It can be hard to keep track of all the free-to-play digital card games popping up lately, but SolForge is one of the longest running options out there. After nearly three years in Early Access, it will be hitting 1.0 and going into full launch next Tuesday, May 31. The official release will come with a completely revamped UI, a ranked ladder mode, new cards, and a whole lot more changes.
I spoke to Justin Gary, CEO of developer Stone Blade Entertainment, about what those changes mean for SolForge and what’s coming—most notably in my mind, the new UI, which Gary tells me they’ve “rebuilt the whole thing from the ground up.” The last time I played played SolForge I had a lot of fun with it, but the game definitely looked and felt like something still in Early Access. And Gary knew it, saying before the update “you enjoyed the game in spite of the experience you had to have to play it.” The new UI has clearer animations, a log of what’s happened, a new turn timer, and many more subtle adjustments.
The addition of ranked play is also a huge improvement, and Gary says it’s been “one of our most requested features.” Previously, to play competitively you had to enter a tournament through SolForge’s built-in tournament creator. While most digital card games don’t have tournament support at all, Stone Blade chose to put that in first and a ranked ladder later. “I came from a Magic [The Gathering] background, and as a Magic pro player and co-designing the game with Richard Garfield, the creator of Magic, we came at [SolForge] with that paradigm,” Gary explained, “which is you can play with your friends or against other people, or you can play in tournaments if you want to be serious.”
While that makes sense for a paper CCG, it’s not really what you would expect from an online competitive game. A ranked ladder has become the de facto way to play PvP games seriously across most genres, to the point where was pretty surprising. To many, adding a ranked ladder to SolForge will be a final step in making it a complete game, which is one of the reasons Stone Blade wanted to include it at launch.
Gary told me that SolForge has been in development for about five years, raising funding on Kickstarter back in 2012, but that “with games like this, you’re never really done.” The beta label was mainly used for so long to make it clear that there were still big features missing, but developement isn’t going to suddenly grind to a halt when the game leaves early access.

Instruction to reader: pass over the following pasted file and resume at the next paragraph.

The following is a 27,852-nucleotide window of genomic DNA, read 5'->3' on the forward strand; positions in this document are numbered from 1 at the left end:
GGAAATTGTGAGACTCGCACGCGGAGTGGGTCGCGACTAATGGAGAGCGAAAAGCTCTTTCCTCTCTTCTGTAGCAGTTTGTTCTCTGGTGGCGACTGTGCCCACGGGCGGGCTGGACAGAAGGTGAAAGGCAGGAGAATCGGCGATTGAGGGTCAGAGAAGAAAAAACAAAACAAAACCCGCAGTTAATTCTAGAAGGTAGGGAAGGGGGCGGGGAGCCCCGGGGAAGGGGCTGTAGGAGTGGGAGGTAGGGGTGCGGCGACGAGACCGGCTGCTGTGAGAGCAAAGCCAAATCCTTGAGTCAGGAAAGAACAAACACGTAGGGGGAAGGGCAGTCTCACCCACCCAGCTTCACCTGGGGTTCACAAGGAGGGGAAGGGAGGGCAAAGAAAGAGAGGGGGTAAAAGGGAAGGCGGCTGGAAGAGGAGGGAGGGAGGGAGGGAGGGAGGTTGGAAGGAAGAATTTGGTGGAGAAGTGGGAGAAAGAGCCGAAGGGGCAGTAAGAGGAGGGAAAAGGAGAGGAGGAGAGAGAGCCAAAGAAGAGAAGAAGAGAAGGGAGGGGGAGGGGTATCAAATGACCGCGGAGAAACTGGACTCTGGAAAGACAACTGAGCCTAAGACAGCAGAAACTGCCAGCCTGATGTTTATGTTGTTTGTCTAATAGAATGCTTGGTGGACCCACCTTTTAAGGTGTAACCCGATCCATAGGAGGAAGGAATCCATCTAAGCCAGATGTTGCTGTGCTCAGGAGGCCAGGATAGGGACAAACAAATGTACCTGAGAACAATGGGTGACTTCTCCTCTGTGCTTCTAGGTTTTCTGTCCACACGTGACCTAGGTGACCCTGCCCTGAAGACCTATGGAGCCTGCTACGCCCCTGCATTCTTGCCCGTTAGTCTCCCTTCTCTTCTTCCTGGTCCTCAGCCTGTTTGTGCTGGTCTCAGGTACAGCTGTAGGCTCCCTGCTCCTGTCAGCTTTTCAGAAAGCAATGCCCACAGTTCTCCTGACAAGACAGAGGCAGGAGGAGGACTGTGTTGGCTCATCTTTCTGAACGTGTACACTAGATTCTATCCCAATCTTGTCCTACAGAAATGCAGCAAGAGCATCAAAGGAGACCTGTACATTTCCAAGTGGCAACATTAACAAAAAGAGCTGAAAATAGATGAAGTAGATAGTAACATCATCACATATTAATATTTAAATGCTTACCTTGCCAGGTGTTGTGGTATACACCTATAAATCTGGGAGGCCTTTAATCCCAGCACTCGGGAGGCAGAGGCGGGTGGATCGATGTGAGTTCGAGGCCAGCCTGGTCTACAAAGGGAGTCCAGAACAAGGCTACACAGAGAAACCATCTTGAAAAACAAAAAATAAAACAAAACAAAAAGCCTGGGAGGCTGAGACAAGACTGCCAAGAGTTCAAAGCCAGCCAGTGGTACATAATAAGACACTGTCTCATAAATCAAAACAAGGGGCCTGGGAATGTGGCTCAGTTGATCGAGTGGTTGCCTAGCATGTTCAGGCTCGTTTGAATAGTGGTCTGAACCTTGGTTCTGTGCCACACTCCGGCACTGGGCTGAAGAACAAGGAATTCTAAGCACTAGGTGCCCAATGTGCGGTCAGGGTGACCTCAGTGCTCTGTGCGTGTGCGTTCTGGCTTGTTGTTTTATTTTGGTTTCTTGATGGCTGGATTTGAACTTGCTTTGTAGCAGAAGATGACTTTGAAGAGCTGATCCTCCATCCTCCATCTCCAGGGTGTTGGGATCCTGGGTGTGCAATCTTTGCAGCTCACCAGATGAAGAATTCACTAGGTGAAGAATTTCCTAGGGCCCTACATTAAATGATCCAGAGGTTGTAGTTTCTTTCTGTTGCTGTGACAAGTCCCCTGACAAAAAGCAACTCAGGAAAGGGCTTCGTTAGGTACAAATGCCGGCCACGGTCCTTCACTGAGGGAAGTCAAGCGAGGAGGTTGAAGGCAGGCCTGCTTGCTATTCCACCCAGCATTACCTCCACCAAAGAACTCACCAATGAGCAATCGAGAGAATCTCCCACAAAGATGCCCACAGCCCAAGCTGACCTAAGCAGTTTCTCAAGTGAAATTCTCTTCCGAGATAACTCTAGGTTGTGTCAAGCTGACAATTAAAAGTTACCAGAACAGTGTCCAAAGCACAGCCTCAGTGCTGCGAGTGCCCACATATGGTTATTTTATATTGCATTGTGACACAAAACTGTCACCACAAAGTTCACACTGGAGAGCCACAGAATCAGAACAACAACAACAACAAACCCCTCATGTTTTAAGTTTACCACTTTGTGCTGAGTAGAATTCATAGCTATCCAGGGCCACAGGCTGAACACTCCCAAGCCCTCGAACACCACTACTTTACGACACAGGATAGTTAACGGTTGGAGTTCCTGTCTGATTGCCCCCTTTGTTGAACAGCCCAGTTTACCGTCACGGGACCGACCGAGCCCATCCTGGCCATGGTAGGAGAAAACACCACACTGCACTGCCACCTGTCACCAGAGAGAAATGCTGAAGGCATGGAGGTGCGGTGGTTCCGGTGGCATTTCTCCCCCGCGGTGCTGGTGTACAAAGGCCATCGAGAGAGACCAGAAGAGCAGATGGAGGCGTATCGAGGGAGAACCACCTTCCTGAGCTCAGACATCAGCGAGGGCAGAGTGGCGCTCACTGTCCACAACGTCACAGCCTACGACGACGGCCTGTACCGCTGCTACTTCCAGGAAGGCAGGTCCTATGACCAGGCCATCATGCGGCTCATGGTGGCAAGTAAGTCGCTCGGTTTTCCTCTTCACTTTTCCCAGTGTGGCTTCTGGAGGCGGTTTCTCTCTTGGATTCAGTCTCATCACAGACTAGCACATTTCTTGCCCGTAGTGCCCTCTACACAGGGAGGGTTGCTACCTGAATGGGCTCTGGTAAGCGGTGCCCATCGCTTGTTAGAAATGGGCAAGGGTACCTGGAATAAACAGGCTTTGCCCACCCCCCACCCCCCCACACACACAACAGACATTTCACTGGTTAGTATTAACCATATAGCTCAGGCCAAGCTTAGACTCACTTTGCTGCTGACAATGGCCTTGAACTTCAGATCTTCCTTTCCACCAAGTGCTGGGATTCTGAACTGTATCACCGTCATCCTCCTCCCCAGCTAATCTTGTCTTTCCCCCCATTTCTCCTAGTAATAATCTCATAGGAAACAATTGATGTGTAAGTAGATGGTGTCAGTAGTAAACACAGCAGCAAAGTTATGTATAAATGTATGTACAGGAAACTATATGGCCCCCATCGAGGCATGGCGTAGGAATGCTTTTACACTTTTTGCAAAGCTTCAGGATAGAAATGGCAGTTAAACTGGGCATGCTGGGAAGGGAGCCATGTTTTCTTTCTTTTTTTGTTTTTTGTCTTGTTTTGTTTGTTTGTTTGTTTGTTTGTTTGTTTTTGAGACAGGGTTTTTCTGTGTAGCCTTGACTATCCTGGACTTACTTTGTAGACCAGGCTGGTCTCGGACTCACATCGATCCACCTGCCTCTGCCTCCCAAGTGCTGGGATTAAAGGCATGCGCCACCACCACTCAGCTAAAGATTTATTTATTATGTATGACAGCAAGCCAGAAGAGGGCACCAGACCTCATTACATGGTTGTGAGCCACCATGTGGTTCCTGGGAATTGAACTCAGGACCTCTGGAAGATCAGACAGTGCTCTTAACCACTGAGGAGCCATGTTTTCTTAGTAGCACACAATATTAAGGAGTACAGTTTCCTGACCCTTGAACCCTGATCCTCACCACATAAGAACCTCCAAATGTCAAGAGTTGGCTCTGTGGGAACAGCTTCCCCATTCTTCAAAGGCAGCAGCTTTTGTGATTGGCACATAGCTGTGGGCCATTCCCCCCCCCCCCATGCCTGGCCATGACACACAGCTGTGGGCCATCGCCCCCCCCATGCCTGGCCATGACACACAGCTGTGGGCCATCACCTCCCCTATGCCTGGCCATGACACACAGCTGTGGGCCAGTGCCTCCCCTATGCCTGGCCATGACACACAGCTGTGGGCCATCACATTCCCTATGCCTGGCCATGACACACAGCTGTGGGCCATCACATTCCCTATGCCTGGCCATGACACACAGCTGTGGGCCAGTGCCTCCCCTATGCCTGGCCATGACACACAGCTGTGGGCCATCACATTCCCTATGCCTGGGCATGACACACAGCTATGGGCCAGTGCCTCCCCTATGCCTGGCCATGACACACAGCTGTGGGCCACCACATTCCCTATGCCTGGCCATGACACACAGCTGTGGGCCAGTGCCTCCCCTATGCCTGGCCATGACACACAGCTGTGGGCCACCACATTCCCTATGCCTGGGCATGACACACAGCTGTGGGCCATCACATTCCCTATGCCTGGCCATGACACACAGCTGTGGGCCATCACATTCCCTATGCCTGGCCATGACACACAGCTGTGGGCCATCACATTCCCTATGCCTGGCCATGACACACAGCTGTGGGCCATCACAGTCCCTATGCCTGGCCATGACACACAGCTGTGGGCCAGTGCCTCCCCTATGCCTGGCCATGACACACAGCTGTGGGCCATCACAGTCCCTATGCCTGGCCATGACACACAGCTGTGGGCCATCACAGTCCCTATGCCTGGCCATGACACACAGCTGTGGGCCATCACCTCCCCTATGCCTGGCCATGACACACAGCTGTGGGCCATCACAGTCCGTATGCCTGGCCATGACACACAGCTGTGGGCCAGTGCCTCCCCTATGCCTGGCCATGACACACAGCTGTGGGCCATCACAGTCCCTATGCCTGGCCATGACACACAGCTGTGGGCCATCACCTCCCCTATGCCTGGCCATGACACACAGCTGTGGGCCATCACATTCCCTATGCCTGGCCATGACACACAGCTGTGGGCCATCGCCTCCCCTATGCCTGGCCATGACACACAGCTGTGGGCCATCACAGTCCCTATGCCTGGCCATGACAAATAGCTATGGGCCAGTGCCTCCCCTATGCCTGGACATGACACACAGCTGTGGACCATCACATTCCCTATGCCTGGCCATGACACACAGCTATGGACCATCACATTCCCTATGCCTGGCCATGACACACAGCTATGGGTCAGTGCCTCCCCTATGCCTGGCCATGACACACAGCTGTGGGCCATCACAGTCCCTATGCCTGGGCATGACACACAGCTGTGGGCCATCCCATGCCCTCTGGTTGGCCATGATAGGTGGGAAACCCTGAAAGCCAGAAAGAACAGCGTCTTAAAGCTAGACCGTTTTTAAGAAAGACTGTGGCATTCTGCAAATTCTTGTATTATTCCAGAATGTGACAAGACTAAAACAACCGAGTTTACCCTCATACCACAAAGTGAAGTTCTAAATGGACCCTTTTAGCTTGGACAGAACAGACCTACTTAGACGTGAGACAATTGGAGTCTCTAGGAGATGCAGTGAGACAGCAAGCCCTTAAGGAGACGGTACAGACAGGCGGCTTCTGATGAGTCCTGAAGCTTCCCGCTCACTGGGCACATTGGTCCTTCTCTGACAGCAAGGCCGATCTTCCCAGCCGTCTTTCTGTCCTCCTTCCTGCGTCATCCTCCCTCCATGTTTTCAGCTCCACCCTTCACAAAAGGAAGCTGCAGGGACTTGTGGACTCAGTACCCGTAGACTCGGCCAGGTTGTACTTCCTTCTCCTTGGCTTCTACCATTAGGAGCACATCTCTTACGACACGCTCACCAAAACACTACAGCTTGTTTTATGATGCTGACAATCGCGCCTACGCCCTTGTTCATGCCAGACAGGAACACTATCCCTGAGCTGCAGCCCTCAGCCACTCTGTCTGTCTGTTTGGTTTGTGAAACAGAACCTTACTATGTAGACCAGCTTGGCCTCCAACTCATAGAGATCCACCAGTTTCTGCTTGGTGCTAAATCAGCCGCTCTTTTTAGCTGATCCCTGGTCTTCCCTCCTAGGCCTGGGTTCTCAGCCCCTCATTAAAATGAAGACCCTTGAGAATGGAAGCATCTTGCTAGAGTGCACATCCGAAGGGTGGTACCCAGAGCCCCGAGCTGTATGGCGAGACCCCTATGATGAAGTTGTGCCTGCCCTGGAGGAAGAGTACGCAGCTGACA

SolForge has already received six card expansions, with a seventh to be added on launch. What’s more, the pace may quicken now that other features like the new UI and ranked play are done. “We thought this [UI] rebuild would take six months, and it’s taken a year,” Gary said, “so that means we haven’t had new card content in those six months.” Because of that delay, the next set of cards has been in testing longer than any other set they’ve made, waiting for launch day to arrive.
It seems crazy to try and compete as a digital card game in a world where Hearthstone reigns so supreme, but Gary firmly believes that its rampant success is actually beneficial to the entire card game community, despite presenting a goliath-like competitor. “It’s a huge undertaking. We’re competing against people like Blizzard, who has hundreds of millions of dollars to throw at this and hugely experienced teams,” Gary said. “And us, it’s like five guys in my living room. We’re trying to make it work.” But he doesn’t have dreams toppling Blizzard to the ground. “Are we going to be as big as Hearthstone? Probably not, but that’s not my goal. My goal is to make a great game that people love.”
SolForge's focus on tournament play, its unique game mechanics, and the ability to share cards make it stand out in the digital card game space, and the cleaner, more satisfying UI has convinced me to give it another try come launch next Tuesday. If nothing else, news of its launch just continues to reiterate that it’s a great time to get into CCGs on PC. You can right now.
Update: The Article originally said the developer of SolForge was Stoneblade Studios, not Stone Blade Entertainment. This has been corrected.